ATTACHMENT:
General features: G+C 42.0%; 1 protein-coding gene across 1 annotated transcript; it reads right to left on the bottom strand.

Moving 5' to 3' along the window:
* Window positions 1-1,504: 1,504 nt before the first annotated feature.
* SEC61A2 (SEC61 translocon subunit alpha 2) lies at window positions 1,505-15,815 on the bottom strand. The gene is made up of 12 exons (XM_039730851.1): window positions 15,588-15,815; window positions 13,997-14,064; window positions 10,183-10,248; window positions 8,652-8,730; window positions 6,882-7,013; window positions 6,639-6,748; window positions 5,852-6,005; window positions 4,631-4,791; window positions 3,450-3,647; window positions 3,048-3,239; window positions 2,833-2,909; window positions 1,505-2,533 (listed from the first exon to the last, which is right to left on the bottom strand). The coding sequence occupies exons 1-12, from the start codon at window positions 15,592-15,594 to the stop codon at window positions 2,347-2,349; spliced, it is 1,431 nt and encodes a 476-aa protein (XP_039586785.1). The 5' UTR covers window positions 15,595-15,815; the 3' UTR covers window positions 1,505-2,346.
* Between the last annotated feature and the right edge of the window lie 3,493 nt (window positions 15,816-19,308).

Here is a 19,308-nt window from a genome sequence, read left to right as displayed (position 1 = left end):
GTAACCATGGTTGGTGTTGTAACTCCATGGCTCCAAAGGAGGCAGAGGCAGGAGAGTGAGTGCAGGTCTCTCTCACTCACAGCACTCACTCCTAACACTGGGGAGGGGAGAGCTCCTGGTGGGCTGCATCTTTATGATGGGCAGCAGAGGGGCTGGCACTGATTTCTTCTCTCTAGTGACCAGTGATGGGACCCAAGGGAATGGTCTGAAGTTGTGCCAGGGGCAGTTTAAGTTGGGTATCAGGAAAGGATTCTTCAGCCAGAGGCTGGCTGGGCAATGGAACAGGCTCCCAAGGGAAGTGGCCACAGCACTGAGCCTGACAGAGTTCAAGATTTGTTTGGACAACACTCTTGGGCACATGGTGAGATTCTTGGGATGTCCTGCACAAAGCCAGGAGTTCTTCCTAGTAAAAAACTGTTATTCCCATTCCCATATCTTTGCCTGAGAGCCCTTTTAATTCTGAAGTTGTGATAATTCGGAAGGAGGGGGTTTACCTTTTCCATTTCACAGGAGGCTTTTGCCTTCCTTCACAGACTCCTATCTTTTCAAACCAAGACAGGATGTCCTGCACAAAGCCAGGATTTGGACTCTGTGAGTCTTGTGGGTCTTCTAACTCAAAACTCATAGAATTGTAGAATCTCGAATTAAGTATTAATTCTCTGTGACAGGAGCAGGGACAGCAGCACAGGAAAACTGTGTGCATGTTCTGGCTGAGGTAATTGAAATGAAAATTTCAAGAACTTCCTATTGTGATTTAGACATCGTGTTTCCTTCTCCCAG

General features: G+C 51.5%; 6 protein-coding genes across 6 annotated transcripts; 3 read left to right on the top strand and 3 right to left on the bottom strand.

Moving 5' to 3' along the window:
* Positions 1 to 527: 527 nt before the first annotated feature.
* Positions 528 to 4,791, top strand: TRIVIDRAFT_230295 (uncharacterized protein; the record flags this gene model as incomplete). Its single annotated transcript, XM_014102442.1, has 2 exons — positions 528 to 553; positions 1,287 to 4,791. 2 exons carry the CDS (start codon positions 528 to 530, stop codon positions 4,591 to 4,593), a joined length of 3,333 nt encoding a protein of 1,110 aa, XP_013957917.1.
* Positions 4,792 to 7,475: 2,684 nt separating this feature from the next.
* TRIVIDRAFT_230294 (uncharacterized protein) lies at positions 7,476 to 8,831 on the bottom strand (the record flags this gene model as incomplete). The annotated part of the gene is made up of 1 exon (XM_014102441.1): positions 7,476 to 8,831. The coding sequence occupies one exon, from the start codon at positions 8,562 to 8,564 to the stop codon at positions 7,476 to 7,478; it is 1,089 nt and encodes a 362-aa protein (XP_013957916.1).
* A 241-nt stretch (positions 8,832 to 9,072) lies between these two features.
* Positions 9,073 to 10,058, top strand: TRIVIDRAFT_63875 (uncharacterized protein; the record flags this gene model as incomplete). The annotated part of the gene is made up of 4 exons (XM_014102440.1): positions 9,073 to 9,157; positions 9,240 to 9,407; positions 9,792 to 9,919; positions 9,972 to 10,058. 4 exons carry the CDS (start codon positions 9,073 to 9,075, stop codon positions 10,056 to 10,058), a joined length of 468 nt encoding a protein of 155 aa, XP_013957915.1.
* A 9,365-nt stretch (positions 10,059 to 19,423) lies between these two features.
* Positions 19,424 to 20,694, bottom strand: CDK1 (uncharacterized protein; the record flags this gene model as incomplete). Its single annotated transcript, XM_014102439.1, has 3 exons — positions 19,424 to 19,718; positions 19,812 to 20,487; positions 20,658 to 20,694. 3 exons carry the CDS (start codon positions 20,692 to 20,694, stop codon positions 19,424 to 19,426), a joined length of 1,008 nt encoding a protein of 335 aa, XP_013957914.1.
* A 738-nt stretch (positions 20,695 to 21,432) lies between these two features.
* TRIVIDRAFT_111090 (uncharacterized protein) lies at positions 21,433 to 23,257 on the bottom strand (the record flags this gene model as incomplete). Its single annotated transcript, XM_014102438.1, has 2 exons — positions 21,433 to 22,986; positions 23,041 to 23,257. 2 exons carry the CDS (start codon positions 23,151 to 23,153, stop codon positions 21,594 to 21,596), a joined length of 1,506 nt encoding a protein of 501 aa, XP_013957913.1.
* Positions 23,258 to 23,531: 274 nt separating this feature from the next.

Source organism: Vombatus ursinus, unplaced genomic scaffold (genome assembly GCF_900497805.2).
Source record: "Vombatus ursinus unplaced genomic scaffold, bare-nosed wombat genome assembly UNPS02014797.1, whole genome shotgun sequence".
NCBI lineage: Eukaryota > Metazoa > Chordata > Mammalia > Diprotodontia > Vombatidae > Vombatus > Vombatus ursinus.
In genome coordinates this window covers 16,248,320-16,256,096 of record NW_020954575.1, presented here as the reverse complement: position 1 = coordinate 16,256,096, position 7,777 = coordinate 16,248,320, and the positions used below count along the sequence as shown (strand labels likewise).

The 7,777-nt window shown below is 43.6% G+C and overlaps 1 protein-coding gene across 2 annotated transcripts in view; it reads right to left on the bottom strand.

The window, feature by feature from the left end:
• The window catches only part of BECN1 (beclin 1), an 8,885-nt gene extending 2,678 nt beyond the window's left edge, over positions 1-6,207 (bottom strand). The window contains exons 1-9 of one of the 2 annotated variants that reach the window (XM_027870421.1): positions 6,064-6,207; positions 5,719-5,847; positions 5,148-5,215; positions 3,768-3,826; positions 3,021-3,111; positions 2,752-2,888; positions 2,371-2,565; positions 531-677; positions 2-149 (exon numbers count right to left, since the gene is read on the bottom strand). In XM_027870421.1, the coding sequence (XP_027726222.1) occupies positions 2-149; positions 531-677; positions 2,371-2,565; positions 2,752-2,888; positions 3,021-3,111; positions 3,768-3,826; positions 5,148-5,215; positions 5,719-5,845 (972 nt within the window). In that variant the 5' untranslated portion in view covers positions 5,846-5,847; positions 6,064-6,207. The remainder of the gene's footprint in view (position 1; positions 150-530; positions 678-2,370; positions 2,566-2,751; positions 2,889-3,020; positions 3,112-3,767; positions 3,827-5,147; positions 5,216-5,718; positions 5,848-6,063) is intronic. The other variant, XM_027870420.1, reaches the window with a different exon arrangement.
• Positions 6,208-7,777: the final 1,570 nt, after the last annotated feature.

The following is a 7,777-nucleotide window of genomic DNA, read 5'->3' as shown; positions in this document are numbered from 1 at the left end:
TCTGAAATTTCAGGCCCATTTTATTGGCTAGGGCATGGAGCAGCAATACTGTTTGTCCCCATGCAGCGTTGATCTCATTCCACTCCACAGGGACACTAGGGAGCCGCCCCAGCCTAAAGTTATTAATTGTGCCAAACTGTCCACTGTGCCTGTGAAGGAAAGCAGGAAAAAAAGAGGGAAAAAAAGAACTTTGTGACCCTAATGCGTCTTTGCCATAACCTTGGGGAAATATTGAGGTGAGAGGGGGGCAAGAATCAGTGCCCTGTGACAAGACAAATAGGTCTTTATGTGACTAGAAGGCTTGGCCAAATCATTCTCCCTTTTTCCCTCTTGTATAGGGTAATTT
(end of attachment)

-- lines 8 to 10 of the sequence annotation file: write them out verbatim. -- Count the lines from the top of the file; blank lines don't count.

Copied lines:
General features: G+C 51.5%; 6 protein-coding genes across 6 annotated transcripts; 3 read left to right on the top strand and 3 right to left on the bottom strand.

Moving 5' to 3' along the window:
* Positions 1 to 527: 527 nt before the first annotated feature.